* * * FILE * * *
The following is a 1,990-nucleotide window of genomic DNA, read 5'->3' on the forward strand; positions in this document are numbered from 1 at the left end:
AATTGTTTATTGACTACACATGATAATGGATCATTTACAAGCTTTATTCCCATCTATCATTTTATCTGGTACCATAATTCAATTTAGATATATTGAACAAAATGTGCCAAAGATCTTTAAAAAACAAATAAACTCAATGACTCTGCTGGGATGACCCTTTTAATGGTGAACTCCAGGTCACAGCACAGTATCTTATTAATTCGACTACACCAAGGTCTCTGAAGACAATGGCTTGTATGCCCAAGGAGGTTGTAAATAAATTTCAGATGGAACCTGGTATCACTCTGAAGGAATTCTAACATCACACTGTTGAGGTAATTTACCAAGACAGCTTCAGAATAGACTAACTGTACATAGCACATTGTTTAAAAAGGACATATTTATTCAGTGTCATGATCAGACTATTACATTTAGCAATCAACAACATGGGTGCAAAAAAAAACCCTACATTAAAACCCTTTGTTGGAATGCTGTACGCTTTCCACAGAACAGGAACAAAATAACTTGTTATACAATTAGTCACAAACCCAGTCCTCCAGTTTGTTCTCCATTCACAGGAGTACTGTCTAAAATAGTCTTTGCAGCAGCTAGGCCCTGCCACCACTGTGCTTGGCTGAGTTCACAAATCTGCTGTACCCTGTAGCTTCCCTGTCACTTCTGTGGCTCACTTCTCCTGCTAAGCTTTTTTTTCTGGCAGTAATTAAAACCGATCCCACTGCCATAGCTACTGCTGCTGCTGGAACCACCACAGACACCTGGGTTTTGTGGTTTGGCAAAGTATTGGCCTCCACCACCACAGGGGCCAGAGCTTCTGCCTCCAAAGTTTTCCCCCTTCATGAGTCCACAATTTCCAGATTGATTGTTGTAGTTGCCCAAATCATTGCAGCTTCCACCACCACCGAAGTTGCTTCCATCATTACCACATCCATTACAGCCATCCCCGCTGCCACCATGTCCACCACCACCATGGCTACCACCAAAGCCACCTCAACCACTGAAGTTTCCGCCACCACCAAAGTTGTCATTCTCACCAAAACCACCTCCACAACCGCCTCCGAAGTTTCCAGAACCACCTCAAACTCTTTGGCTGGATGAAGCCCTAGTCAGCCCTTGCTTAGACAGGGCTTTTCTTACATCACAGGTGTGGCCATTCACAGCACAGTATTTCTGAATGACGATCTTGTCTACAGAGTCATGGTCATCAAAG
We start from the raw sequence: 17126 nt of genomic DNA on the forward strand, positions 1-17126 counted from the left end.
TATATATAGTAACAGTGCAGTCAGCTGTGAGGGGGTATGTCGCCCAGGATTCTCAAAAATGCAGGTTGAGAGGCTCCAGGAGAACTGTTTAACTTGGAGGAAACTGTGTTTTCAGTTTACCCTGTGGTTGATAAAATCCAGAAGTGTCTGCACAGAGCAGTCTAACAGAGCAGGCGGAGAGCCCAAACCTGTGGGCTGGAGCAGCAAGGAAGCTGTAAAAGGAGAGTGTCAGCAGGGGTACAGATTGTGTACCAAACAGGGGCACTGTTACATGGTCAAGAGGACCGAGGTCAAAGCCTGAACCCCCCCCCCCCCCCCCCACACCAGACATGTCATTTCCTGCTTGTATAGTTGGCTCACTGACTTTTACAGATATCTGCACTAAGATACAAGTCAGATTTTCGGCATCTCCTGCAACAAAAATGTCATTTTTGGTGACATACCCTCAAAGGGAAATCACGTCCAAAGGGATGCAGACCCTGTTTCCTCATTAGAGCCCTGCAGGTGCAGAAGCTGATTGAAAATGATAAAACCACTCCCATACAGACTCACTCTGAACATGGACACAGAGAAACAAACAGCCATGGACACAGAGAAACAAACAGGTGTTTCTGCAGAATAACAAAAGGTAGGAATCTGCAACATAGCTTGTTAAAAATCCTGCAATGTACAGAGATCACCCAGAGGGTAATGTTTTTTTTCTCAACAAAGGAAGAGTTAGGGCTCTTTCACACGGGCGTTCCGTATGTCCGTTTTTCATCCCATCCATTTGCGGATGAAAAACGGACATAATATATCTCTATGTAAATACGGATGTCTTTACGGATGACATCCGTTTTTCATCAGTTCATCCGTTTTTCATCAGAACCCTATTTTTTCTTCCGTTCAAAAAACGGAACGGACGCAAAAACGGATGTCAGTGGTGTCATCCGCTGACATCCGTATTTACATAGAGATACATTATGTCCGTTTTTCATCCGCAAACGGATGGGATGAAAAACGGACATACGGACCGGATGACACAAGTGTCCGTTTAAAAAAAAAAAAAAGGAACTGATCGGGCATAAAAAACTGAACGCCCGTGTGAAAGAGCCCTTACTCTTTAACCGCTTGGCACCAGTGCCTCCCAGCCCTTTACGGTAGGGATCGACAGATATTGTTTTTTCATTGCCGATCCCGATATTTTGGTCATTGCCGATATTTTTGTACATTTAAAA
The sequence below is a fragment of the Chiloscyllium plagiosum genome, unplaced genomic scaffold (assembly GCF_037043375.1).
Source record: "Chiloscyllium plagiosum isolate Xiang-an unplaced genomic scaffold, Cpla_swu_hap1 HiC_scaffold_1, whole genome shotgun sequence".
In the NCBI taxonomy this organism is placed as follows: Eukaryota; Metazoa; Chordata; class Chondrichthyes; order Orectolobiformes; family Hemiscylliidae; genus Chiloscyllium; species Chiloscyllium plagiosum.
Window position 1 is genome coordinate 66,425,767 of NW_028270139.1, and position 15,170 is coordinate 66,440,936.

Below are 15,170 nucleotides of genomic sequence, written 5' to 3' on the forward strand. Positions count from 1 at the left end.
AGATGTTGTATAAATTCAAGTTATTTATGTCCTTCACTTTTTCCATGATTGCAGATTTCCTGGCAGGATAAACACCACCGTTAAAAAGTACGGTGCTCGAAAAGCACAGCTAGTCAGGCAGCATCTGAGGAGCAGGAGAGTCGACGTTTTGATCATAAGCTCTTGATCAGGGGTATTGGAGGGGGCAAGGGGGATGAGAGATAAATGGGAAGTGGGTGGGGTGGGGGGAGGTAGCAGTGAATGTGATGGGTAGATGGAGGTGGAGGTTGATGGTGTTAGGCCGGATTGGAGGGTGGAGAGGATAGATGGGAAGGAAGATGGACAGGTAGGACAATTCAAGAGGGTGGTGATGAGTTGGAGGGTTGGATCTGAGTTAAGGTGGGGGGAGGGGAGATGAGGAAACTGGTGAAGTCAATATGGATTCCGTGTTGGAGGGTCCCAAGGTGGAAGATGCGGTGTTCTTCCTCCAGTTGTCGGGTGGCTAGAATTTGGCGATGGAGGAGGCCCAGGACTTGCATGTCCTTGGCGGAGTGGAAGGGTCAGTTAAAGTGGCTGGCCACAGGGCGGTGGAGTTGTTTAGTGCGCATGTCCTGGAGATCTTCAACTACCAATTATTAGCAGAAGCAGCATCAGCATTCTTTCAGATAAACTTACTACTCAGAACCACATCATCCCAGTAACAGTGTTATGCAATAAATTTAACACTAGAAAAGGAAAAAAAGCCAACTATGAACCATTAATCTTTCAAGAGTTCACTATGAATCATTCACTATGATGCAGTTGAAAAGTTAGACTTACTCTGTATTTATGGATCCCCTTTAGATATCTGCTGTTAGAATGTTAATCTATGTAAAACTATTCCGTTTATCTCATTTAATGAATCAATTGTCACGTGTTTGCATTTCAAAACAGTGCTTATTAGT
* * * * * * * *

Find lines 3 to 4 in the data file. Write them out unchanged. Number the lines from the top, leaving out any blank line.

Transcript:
We start from the raw sequence: 17126 nt of genomic DNA on the forward strand, positions 1-17126 counted from the left end.
TATATATAGTAACAGTGCAGTCAGCTGTGAGGGGGTATGTCGCCCAGGATTCTCAAAAATGCAGGTTGAGAGGCTCCAGGAGAACTGTTTAACTTGGAGGAAACTGTGTTTTCAGTTTACCCTGTGGTTGATAAAATCCAGAAGTGTCTGCACAGAGCAGTCTAACAGAGCAGGCGGAGAGCCCAAACCTGTGGGCTGGAGCAGCAAGGAAGCTGTAAAAGGAGAGTGTCAGCAGGGGTACAGATTGTGTACCAAACAGGGGCACTGTTACATGGTCAAGAGGACCGAGGTCAAAGCCTGAACCCCCCCCCCCCCCCCCCACACCAGACATGTCATTTCCTGCTTGTATAGTTGGCTCACTGACTTTTACAGATATCTGCACTAAGATACAAGTCAGATTTTCGGCATCTCCTGCAACAAAAATGTCATTTTTGGTGACATACCCTCAAAGGGAAATCACGTCCAAAGGGATGCAGACCCTGTTTCCTCATTAGAGCCCTGCAGGTGCAGAAGCTGATTGAAAATGATAAAACCACTCCCATACAGACTCACTCTGAACATGGACACAGAGAAACAAACAGCCATGGACACAGAGAAACAAACAGGTGTTTCTGCAGAATAACAAAAGGTAGGAATCTGCAACATAGCTTGTTAAAAATCCTGCAATGTACAGAGATCACCCAGAGGGTAATGTTTTTTTTCTCAACAAAGGAAGAGTTAGGGCTCTTTCACACGGGCGTTCCGTATGTCCGTTTTTCATCCCATCCATTTGCGGATGAAAAACGGACATAATATATCTCTATGTAAATACGGATGTCTTTACGGATGACATCCGTTTTTCATCAGTTCATCCGTTTTTCATCAGAACCCTATTTTTTCTTCCGTTCAAAAAACGGAACGGACGCAAAAACGGATGTCAGTGGTGTCATCCGCTGACATCCGTATTTACATAGAGATACATTATGTCCGTTTTTCATCCGCAAACGGATGGGATGAAAAACGGACATACGGACCGGATGACACAAGTGTCCGTTTAAAAAAAAAAAAAAGGAACTGATCGGGCATAAAAAACTGAACGCCCGTGTGAAAGAGCCCTTACTCTTTAACCGCTTGGCACCAGTGCCTCCCAGCCCTTTACGGTAGGGATCGACAGATATTGTTTTTTCATTGCCGATCCCGATATTTTGGTCATTGCCGATATTTTTGTACATTTAAAA